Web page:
Frank Klees (born March 6, 1951) is a former politician in Ontario, Canada. He was a Progressive Conservative member of the Legislative Assembly of Ontario from 1995 to 2014. He was a cabinet minister in the governments of Mike Harris and Ernie Eves.

Frank Klees
Ontario MPP
In office
1995–2014
Preceded byCharles Beer
Succeeded byChris Ballard
ConstituencyNewmarket—Aurora
Oak Ridges (1999-2007)
York—Mackenzie (1995-1999)
Personal details
Born (1951-03-06) March 6, 1951 (age 68)
Landau, West Germany
Political partyProgressive Conservative
ResidenceAurora, Ontario
OccupationBusinessman

BackgroundEdit

Klees was born in Landau, West Germany. His parents were Danube Swabians, German pioneers whose ancestors settled in parts of eastern Europe that would later be known as Hungary and Yugoslavia. At the age of five, Klees came with his family to Canada and settled in Leamington, Ontario. He worked as a businessman in the financial services sector with Canada Life Assurance. He then became an entrepreneur, and started a sports agency which represented professional athletes. Klees also co-founded the Municipal Gas Corporation in 1990, and served as its executive vice-president until 1997.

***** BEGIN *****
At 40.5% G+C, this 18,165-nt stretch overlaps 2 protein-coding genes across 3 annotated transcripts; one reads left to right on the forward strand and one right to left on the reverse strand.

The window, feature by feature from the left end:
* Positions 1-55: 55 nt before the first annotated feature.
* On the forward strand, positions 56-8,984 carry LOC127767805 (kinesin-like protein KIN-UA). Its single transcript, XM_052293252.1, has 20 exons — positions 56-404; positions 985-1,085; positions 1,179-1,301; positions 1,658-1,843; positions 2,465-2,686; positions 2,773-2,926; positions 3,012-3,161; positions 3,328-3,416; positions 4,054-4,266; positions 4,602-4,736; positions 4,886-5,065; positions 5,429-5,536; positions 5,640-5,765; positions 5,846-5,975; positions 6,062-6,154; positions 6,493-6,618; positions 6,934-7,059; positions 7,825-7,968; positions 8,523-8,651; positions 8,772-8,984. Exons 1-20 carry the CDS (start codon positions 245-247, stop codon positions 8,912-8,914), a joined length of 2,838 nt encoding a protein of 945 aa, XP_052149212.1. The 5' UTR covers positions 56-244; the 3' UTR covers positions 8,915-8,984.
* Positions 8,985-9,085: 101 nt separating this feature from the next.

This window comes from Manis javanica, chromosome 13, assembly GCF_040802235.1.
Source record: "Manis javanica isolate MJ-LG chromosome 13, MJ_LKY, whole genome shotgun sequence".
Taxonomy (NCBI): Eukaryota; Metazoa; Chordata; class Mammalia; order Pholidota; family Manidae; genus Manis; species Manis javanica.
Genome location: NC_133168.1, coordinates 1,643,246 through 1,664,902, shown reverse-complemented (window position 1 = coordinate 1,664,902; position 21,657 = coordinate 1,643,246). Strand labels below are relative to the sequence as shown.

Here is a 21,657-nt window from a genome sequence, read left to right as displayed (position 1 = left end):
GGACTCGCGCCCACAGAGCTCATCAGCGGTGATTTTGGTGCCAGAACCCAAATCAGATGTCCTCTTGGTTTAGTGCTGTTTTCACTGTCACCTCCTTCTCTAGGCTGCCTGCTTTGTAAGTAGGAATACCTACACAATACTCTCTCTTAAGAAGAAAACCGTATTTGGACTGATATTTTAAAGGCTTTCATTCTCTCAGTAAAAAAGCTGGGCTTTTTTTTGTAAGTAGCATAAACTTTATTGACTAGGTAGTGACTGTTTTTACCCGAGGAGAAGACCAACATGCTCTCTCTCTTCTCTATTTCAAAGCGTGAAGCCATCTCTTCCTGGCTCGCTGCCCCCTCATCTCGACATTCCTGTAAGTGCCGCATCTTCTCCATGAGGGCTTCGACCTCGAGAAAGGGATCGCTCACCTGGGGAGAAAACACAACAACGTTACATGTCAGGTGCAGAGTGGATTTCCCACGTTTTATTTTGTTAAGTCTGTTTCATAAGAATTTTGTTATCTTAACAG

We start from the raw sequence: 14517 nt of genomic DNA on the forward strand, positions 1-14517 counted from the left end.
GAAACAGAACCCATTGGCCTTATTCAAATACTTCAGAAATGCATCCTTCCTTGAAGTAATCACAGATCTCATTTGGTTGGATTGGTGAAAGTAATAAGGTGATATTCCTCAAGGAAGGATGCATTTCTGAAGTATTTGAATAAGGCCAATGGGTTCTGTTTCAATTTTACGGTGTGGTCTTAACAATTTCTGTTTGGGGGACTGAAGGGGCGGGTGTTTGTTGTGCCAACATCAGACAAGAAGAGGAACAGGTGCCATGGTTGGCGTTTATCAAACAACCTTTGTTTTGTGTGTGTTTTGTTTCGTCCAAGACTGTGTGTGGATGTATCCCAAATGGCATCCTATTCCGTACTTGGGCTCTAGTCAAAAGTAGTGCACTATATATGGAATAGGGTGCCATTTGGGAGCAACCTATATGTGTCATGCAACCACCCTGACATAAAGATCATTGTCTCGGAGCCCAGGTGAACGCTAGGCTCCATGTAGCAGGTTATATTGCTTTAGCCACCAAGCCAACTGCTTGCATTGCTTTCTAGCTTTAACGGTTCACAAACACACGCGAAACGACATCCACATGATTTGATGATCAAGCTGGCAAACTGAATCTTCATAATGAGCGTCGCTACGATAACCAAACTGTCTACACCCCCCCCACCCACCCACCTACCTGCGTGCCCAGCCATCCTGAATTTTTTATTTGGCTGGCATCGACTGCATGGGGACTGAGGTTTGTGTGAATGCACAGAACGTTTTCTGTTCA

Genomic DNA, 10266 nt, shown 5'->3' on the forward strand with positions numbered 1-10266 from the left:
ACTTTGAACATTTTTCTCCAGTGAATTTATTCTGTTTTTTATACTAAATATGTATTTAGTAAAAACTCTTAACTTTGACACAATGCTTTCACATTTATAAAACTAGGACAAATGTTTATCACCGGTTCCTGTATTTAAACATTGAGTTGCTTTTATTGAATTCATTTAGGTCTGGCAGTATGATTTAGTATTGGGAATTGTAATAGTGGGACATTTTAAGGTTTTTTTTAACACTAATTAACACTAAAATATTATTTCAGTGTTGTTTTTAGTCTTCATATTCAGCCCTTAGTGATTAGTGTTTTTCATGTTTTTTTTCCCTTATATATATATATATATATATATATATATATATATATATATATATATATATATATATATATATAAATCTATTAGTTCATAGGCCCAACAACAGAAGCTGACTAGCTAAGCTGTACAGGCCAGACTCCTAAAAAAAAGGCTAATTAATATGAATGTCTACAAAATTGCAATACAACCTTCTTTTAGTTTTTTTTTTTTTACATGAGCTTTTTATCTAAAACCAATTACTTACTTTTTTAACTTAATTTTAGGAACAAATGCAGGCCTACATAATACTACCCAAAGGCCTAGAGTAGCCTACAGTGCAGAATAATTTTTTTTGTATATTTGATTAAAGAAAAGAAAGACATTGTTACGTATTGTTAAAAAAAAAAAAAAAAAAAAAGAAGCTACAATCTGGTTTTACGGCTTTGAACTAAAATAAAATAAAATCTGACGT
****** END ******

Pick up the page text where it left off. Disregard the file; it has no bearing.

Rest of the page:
Klees sat on the board of the controversial Universal Energy Corporation, a natural gas and electricity retailer which has been fined by the Ontario Energy Board on several occasions and frequently criticised by its own customers as being a scam.[1] When Universal was bought out by Just Energy he was presented a seat on the board of their Exchange corporation.[2]

From 1992 to 1994, he was third vice-president and policy chair of the Progressive Conservative Party of Ontario. Klees lives in Aurora, Ontario.

PoliticsEdit

Klees ran for the Ontario legislature in the 1975 provincial election, losing to Liberal Remo Mancini in the southwestern riding of Essex South.[3] He lost to Mancini a second time in the 1977 election.[4]

Klees was elected to the legislature in the election of 1995, defeating former Liberal leadership candidate Charles Beer in York—Mackenzie.[5] He was easily re-elected in the 1999 provincial election running in the new riding of Oak Ridges.[6] On June 17, 1999 he was appointed to the cabinet of Premier Mike Harris as Chief Government Whip, Deputy House Leader and Minister without Portfolio.[7]

In 2000, Klees was preparing to run as a candidate for the leadership of the new Canadian Alliance, but withdrew because one of his key financial backers insisted on a last-minute deal to make a significant funding commitment conditional on Klees throwing his support to one of the other candidates on the second ballot.